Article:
5 October 2022

Review: MARPLE: TWELVE NEW STORIES, Agatha Christie and 12 others

  • This edition an e-book from Amazon on Kindle
  • ASIN ‏ : ‎ B09DNJ4ZZD
  • Publisher ‏ : ‎ HarperCollins (September 15, 2022)
  • Print length ‏ : ‎ 379 pages
  • by Agatha Christie, Naomi Alderman, Leigh Bardugo, Alyssa Cole, Lucy Foley, Elly Griffiths, Natalie Haynes, Jean Kwok, Val McDermid, Karen M. McManus, Dreda Say Mitchell, Kate Mosse, Ruth Ware

Synopsis (publisher)

Agatha Christie’s legendary sleuth, Jane Marple, returns to solve twelve baffling cases in this brand-new collection, penned by a host of acclaimed authors skilled in the fine art of mystery and murder

One doesn't stop at one murder...

Jane Marple is an elderly lady from St Mary Mead who possesses an uncanny knack for solving even the most perplexing puzzles. Now, for the first time in 45 years, Agatha Christie’s beloved character returns to the page for a globe-trotting tour of crime and detection.

Join Marple as she travels through her sleepy English village and around the world. In St Mary Mead, a Christmas dinner is interrupted by unexpected guests; the Broadway stage in New York City is set for a dangerous improvisation; bad omens surround an untimely death aboard a cruise ship to Hong Kong; and a bestselling writer on holiday in Italy is caught in a nefarious plot. These and other crimes committed in the name of love, jealousy, blackmail, and revenge are ones that only the indomitable Jane Marple can solve.

Bringing a fresh twist to the hallmarks of a classic Agatha Christie mystery, these twelve esteemed writers have captured the sharp wit, unique voice, and droll ingenuity of the deceptively demure detective. A triumphant celebration of Christie’s legacy and essential reading for crime lovers, Marple is a timely reminder why Jane Marple remains one of the most famous detectives of all time.

This collection of twelve original short stories, all featuring Jane Marple, will introduce the character to a whole new generation. Each author reimagines Agatha Christie’s Marple through their own unique perspective while staying true to the hallmarks of a traditional mystery.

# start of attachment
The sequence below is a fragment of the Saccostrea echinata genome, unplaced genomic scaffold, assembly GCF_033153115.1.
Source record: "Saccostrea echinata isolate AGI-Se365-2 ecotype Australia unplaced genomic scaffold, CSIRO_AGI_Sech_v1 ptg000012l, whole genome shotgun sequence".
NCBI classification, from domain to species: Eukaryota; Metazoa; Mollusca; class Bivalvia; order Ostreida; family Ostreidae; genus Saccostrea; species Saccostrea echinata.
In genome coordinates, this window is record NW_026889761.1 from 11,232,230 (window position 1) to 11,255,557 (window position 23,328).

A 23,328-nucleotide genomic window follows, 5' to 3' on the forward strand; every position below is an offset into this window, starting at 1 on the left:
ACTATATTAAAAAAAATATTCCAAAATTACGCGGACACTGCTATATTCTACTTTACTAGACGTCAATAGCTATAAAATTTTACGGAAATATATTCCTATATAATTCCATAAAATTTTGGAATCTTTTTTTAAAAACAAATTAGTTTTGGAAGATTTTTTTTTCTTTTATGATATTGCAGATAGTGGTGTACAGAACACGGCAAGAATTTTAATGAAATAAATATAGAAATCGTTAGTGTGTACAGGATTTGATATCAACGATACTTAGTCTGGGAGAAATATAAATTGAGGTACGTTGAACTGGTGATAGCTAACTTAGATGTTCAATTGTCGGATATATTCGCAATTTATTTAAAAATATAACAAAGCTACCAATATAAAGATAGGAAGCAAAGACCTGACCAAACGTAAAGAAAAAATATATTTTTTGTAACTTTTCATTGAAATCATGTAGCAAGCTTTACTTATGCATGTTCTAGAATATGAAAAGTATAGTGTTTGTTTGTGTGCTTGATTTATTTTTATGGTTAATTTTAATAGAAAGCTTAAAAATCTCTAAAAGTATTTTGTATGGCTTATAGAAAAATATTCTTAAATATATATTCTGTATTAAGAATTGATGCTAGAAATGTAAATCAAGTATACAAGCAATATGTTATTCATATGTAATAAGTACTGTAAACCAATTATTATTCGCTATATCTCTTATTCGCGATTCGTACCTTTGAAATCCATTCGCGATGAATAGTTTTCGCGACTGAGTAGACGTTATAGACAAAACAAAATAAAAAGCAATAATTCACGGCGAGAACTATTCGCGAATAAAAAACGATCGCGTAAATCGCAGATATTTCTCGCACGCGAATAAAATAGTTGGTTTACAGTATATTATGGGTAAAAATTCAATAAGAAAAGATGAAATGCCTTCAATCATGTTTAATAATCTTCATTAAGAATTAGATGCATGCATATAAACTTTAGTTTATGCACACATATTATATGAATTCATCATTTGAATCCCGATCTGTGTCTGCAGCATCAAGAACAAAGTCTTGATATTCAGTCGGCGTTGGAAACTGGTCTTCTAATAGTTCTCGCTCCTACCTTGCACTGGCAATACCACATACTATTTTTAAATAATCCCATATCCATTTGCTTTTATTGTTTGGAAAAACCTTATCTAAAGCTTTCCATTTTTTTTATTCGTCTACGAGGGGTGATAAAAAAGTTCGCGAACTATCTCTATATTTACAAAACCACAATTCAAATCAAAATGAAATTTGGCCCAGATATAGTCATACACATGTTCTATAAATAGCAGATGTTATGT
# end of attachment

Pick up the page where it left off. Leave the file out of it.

· Naomi Alderman
· Leigh Bardugo
· Alyssa Cole
· Lucy Foley
· Elly Griffiths
· Natalie Haynes
· Jean Kwok
· Val McDermid
· Karen M. McManus
· Dreda Say Mitchell
· Kate Mosse
· Ruth Ware

Miss Marple was first introduced to readers in a story Christie wrote for The Royal Magazine in 1927 and made her first appearance in a full-length novel in 1930’s The Murder at the Vicarage. It has been 45 years since Agatha Christie’s last Marple novel, Sleeping Murder, was published posthumously in 1976, and this collection of ingenious new stories by twelve Christie devotees will be a timely reminder why Jane Marple remains the most famous fictional female detective of all time.

"Each of the twelve authors captures Christie—and Marple—perfectly, while also displaying just a bit of her own unique touch. . . . This new and entertaining collection by some of our favorite writers will hook a new group of readers to the formidable Miss Marple." — Rhys Bowen, Washington Post

My Take

95 years after Miss Marple made her first appearance in 1927 in a short story called The Tuesday Night Club, here she comes to life again. I thoroughly enjoyed this collection of new Miss Marple short stories. The writers were committed to producing authentic and believable stories. Readers who know their Marple mysteries will recognise characters and settings that appeared in the original novels and short stories, as well as appreciating what each of these writers has tried to do.

My rating: 4.7

Agatha Christie Short Stories

4 October 2022

Review: THE SERIAL KILLER'S WIFE, Alice Hunter

  • This edition an e-book on Amazon (Kindle)
  • ASIN ‏ : ‎ B08N5MQYJ5
  • Publisher ‏ : ‎ Avon (May 27, 2021)
  • Print length ‏ : ‎ 382 pages

Synopsis (Amazon)

Every marriage has its secrets…

Beth and Tom Hardcastle are the envy of their neighbourhood – they have the perfect marriage, the perfect house, the perfect family.

When the police knock on their door one evening, Beth panics. Tom should be back from work by now – what if he’s crashed his car? She fears the worst.

But the worst is beyond imagining.

As the interrogation begins, Beth will find herself questioning everything she believed about her husband.

They’re saying he’s a monster. And they’re saying she knew. 

My Take